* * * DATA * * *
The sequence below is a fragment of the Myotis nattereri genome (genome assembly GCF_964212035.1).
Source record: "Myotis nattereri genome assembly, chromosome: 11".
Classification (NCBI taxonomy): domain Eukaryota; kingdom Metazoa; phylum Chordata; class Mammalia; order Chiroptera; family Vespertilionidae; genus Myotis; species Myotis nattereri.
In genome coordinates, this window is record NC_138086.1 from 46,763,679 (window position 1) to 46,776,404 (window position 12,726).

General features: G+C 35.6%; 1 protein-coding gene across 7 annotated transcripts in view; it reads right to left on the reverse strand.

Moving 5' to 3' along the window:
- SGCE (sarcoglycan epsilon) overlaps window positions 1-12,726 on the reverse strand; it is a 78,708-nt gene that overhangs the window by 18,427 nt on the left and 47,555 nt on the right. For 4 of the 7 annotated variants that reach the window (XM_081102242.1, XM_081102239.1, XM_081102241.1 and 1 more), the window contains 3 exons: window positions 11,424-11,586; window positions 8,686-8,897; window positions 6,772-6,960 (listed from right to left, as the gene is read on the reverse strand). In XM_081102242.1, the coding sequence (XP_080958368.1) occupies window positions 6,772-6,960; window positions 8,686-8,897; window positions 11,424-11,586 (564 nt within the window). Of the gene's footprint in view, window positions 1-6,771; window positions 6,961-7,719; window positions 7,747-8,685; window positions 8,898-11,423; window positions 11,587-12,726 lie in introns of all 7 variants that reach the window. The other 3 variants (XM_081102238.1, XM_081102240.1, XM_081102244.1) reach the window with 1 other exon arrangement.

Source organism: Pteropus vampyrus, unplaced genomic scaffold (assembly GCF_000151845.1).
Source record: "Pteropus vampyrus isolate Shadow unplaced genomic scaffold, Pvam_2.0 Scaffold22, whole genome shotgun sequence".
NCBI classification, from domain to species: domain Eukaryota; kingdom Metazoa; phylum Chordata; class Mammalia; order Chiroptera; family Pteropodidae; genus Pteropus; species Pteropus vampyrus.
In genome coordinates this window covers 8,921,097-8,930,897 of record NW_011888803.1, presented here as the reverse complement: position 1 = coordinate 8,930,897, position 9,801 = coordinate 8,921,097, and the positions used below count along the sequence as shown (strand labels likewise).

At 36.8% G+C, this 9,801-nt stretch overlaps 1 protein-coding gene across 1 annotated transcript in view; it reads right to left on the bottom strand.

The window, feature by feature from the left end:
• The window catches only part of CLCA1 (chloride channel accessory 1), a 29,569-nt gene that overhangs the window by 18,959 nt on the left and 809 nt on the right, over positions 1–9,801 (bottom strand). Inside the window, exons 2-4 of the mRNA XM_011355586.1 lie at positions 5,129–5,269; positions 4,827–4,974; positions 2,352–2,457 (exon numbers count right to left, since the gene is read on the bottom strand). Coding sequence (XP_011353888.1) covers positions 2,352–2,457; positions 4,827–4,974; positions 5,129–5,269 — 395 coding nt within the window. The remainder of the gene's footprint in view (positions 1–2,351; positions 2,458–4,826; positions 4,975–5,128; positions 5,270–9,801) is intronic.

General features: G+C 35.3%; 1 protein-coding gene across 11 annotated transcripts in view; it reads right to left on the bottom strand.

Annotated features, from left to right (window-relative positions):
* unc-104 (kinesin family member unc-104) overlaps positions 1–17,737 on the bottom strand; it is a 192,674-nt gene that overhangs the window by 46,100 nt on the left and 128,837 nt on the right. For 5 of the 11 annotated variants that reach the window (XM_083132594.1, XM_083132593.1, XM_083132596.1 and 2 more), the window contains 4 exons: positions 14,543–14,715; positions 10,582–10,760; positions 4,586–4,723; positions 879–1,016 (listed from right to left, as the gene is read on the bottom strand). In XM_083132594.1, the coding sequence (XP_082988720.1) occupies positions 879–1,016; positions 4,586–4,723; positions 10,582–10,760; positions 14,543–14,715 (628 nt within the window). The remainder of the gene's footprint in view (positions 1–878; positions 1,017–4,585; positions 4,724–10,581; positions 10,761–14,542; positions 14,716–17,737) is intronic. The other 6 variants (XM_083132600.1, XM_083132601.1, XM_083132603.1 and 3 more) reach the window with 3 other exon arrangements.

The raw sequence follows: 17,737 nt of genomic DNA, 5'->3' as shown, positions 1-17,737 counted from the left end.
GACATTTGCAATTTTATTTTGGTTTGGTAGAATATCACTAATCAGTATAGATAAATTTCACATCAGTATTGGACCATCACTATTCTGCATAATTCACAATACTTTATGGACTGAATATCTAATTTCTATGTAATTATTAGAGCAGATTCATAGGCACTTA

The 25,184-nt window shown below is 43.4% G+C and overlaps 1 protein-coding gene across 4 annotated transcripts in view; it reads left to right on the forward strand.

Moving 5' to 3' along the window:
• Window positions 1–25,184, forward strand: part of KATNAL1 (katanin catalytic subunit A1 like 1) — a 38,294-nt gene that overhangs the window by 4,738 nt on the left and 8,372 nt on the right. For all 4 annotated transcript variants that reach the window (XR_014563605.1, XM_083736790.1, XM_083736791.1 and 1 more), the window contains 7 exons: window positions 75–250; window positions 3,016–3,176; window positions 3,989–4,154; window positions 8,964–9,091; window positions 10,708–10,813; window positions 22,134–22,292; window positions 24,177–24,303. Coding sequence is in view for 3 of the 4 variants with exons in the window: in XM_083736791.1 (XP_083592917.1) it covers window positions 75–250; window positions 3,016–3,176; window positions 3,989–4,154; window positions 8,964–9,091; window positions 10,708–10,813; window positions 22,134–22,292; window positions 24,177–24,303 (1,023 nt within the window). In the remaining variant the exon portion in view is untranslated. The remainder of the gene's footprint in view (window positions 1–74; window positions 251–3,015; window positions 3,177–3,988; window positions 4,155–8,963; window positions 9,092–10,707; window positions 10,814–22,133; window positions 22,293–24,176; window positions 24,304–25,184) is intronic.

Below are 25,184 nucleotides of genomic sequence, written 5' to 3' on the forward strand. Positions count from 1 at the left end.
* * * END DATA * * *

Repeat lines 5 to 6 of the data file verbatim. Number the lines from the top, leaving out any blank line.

General features: G+C 35.6%; 1 protein-coding gene across 7 annotated transcripts in view; it reads right to left on the reverse strand.

Moving 5' to 3' along the window: